Potential merger would be ‘unprecedented, monumental step in the direction of further consolidation of Big Media’
Two big consumer groups — Consumers Union and Common Cause — on Thursday urged the Federal Communications Commission to reject Comcast's deal for Time Warner Cable. It sounds a warning that the transaction would give Comcast too much control over video choices.
“This merger would harm competition, impede innovation by online video distributors, threaten innovation in equipment and platforms and reduce the diversity of information sources and services to the public, all to the detriment of consumers and contrary to public interest,” the groups said in a joint filing with the agency.
The organizations also struck out at a key argument the two companies have employed in asking the FCC and the Justice Department to approve the deal. That previous request claimed that the combination doesn't harm competition because TWC and Comcast operate cable systems in different markets.
“By the logic of that narrow view, Comcast should be free to acquire every cable and Internet company throughout the country in every market it does not already serve — amassing a nationwide monopoly,” the groups said.
The groups said the deal isn't fixable by imposing conditions. They suggested that the right approach for the FCC's review is to examine what the deal would do in giving a single company “unprecedented control over the means by which video programming is distributed to American consumers” and to reject it outright.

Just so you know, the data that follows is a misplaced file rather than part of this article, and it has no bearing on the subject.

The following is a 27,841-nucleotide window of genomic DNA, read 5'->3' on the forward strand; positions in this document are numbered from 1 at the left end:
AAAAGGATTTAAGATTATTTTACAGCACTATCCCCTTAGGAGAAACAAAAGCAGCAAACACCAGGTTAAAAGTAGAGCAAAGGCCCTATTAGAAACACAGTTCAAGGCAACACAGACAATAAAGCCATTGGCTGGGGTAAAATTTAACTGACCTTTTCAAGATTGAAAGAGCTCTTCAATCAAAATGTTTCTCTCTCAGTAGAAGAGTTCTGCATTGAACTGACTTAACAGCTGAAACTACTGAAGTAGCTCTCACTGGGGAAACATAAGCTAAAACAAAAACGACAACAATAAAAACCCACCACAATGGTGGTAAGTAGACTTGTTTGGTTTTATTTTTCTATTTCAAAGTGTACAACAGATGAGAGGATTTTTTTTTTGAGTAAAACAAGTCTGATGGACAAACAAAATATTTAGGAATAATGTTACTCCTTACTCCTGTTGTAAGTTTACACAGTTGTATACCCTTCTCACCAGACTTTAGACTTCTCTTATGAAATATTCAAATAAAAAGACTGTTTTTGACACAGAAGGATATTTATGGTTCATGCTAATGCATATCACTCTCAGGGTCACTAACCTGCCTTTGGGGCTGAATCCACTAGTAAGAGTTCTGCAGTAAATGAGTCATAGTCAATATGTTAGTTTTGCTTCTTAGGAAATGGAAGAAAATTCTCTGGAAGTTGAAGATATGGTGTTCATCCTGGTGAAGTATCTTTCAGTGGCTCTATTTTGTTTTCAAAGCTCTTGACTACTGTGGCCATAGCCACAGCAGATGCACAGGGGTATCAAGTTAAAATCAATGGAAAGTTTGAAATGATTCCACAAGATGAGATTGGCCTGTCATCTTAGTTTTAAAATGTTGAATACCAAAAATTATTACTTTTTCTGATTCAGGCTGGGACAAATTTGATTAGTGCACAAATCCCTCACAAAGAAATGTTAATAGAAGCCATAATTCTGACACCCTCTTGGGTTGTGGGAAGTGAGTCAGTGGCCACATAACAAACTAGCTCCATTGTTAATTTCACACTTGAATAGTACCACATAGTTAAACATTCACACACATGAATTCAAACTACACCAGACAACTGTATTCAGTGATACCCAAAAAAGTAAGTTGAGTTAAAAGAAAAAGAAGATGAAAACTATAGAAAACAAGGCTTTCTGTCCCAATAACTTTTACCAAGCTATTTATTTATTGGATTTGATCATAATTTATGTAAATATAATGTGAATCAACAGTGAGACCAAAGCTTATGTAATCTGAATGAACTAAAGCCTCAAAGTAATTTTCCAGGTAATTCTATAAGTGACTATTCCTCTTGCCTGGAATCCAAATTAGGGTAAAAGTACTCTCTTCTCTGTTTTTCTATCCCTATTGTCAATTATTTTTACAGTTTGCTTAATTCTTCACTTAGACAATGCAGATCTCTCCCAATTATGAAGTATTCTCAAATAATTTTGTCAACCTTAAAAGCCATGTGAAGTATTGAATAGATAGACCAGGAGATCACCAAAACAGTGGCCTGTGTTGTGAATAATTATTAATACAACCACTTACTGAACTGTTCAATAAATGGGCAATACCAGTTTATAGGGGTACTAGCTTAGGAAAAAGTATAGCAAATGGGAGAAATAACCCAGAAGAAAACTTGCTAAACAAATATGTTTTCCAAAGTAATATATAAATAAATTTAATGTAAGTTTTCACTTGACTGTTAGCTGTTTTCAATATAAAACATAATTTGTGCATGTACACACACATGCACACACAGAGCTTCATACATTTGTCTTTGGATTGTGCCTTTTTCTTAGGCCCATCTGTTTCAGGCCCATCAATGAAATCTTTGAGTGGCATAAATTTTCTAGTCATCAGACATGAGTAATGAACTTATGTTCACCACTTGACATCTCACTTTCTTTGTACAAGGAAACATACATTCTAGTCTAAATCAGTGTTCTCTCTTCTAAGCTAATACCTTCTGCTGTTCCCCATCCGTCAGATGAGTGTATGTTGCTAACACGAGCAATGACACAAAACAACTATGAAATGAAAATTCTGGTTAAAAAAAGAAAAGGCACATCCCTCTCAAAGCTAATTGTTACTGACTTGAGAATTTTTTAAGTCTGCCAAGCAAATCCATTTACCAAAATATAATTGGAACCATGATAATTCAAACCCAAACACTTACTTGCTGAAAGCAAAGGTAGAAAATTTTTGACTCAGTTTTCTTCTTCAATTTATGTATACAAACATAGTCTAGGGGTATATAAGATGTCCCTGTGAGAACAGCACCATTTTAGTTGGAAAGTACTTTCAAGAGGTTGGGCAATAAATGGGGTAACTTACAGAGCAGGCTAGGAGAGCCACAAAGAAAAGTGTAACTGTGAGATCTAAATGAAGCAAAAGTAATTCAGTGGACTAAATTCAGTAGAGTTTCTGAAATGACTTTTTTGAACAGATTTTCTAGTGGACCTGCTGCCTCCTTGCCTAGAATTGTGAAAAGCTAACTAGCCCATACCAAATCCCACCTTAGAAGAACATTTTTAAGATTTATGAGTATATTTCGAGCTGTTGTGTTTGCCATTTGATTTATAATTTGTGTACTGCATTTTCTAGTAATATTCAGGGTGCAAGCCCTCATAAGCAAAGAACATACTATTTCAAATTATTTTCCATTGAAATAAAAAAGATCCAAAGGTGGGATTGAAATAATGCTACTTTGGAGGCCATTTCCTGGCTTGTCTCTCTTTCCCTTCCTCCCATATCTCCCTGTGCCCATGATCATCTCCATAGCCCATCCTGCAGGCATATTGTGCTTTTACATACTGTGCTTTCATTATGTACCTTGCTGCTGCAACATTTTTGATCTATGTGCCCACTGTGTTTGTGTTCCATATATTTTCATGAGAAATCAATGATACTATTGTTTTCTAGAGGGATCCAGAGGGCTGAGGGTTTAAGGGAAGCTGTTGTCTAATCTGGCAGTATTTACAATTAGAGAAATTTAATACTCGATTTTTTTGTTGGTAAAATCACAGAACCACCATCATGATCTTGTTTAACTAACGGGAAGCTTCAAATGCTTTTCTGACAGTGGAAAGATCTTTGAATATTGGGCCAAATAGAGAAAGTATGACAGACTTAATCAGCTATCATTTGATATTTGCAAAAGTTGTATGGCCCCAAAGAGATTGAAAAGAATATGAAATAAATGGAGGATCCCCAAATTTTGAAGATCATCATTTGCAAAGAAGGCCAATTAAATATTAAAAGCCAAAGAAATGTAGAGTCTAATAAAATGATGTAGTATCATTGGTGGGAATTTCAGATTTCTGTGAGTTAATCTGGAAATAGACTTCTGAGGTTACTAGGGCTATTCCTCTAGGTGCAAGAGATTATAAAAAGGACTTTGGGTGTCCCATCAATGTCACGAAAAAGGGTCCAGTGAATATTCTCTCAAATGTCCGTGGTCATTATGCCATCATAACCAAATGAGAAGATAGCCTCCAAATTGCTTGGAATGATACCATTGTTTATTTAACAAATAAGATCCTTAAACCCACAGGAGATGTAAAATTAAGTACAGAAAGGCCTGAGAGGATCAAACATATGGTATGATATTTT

The consumer groups expressed their views as the FCC nears the end of the time it set aside for public comment on the deal. Comments are due Aug. 25. The companies are fighting a request from the City of Los Angeles to extend the comment period — a move that would delay any final decision on the deal.
Local service groups and charities that benefit from the cable companies’ support have urged the FCC to approve the deal.
“It is my belief that the Comcast and Time Warner Cable transaction is a marvelous proposal and deserves the Commission's wholehearted support,” wrote Janet L. Mintzer, president-CEO of Pearl S. Buck International. “Comcast is a corporation that truly lives in and works for the community.”
Andrea L. Zopp, president of the Chicago Urban League, wrote to urge the FCC to approve the deal.
“Comcast is a strong supporter of the Urban League movement throughout the country. … I sincerely ask that you approve this transaction so that the Urban Leaguers and everyone else can benefit,” Zopp said.
Some ad agency media buying executives have also offered support for the deal to the FCC.
“I believe that the efficiency and effectiveness of media buys and targeted messaging will increase through the combined company, and that improved ad innovations will create new opportunities for advertisers to deploy spend in an engaging medium,” MediaVest CEO Brian Terkelsen wrote.
Meanwhile, consumer groups and individual consumers have urged the FCC to reject the deal. Consumer Union and Common Cause on Thursday argued the deal would be bad for consumers and bad for the country.
They said, “Comcast and TWC already dominate television and broadband service in most parts of the country and this merger would only expand and strengthen and solidify that dominance.
“The merger of Comcast and TWC would be an unprecedented, monumental step in the direction of further consolidation of big media.”